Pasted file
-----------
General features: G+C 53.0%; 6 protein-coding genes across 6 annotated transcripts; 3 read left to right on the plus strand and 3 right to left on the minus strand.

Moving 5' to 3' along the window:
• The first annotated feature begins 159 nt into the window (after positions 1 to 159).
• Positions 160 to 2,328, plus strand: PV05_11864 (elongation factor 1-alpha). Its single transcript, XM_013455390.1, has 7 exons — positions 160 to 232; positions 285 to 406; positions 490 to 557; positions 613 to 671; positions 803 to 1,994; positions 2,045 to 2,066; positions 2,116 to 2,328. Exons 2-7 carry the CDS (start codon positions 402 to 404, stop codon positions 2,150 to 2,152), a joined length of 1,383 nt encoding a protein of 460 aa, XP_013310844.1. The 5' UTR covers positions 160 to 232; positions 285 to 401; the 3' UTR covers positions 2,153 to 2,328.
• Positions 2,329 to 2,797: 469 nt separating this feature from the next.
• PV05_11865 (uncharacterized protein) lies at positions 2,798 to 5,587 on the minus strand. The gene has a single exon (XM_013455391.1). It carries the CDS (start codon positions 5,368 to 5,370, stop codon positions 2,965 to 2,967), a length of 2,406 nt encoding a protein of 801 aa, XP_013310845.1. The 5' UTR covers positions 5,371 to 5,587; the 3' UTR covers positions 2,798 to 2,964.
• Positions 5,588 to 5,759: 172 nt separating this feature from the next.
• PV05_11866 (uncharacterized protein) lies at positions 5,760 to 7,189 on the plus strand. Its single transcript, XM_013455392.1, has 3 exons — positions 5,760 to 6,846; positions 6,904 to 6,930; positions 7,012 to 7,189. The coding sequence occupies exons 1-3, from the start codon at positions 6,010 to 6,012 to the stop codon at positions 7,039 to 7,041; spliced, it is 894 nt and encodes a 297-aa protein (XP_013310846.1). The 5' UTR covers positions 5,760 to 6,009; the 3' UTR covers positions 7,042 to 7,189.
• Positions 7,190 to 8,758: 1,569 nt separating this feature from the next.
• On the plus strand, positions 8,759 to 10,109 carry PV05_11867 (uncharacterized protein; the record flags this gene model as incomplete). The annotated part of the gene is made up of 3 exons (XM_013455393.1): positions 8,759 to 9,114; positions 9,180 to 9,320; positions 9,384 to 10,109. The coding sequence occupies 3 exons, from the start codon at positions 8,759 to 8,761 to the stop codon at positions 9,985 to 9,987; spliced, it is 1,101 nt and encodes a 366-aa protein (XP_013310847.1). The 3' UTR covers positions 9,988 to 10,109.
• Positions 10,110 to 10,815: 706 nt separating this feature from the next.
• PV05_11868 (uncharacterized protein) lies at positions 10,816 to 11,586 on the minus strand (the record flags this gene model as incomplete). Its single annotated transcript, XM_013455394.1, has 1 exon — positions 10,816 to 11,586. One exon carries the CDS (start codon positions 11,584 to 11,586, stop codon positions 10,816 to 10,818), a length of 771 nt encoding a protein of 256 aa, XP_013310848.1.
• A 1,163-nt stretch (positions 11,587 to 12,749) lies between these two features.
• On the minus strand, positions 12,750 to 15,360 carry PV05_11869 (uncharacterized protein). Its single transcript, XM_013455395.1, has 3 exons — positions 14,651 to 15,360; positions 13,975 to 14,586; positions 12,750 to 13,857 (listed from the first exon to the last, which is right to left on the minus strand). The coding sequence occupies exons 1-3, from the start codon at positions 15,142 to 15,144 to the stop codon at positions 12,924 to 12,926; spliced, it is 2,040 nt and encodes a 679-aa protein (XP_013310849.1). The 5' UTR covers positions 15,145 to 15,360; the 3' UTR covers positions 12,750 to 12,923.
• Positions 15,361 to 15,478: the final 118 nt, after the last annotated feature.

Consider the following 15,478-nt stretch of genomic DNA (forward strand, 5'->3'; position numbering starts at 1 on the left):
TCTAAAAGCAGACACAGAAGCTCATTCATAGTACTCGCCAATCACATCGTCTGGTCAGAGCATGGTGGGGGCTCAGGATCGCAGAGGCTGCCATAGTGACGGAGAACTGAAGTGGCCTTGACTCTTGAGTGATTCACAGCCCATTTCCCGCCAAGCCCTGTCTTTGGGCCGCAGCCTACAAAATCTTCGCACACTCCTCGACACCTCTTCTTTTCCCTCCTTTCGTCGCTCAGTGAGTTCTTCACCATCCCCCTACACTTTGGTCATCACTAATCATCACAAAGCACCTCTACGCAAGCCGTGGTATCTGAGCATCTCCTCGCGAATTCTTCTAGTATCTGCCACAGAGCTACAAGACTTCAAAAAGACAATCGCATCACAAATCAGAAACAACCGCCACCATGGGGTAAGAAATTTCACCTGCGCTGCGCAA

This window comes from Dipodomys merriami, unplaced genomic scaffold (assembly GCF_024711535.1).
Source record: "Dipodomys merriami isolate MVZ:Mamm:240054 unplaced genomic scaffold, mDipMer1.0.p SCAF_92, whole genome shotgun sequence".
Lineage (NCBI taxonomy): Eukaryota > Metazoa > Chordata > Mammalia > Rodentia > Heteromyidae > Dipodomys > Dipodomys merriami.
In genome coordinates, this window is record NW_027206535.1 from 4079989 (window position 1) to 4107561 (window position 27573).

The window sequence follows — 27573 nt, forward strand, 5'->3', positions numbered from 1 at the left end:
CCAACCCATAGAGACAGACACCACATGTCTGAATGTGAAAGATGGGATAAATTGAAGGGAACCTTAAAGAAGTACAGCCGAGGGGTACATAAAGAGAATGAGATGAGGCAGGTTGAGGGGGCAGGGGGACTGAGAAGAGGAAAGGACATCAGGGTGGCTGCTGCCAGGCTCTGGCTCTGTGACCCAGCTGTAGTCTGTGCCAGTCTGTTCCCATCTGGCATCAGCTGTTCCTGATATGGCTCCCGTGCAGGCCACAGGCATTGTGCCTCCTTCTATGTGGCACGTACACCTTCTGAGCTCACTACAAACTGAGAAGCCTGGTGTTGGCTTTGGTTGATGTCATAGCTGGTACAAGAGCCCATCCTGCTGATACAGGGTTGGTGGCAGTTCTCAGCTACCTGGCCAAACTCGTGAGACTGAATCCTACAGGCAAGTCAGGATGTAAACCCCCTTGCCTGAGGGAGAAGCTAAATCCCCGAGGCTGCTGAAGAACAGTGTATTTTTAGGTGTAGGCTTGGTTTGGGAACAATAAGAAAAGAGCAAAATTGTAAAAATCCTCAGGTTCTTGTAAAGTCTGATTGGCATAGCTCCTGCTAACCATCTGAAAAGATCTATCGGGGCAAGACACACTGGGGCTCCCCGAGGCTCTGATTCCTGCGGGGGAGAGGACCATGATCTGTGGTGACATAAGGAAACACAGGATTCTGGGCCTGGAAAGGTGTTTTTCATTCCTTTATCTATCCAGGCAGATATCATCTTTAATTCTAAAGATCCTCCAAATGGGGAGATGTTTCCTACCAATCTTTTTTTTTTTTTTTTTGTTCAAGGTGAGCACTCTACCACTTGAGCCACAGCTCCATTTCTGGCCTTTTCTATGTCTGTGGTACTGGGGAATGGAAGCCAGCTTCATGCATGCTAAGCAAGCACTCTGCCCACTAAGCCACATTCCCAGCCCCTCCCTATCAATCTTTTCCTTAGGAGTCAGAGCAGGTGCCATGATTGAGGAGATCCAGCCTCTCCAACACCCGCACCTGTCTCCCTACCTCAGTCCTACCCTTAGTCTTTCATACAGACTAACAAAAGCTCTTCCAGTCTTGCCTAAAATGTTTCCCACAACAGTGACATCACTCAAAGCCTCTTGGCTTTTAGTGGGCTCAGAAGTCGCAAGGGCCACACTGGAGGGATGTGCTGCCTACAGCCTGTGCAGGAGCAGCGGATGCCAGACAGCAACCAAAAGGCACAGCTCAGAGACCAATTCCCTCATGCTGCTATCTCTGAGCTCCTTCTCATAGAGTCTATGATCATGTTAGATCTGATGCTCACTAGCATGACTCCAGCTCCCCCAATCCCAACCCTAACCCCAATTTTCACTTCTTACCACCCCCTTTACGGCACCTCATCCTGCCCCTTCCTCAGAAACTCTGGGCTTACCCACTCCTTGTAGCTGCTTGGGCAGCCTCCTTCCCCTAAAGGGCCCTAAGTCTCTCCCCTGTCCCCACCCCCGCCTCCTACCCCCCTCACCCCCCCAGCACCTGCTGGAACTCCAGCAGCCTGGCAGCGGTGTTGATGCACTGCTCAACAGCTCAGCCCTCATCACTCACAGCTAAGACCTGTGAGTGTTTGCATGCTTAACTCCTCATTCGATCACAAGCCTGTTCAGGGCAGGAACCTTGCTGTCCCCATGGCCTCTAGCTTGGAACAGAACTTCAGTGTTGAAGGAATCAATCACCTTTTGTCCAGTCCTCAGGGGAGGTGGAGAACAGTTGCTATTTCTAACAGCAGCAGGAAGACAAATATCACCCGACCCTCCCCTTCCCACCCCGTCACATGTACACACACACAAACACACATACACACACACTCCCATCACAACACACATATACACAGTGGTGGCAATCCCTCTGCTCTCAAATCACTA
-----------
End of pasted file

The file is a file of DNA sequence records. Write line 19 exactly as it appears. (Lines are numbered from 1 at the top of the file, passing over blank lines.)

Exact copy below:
Source record: "Dipodomys merriami isolate MVZ:Mamm:240054 unplaced genomic scaffold, mDipMer1.0.p SCAF_92, whole genome shotgun sequence".